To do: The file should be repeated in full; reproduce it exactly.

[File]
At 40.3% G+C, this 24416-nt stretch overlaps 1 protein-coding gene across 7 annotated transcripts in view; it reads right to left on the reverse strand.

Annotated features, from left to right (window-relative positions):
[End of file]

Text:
At 40.3% G+C, this 24416-nt stretch overlaps 1 protein-coding gene across 7 annotated transcripts in view; it reads right to left on the reverse strand.

Annotated features, from left to right (window-relative positions):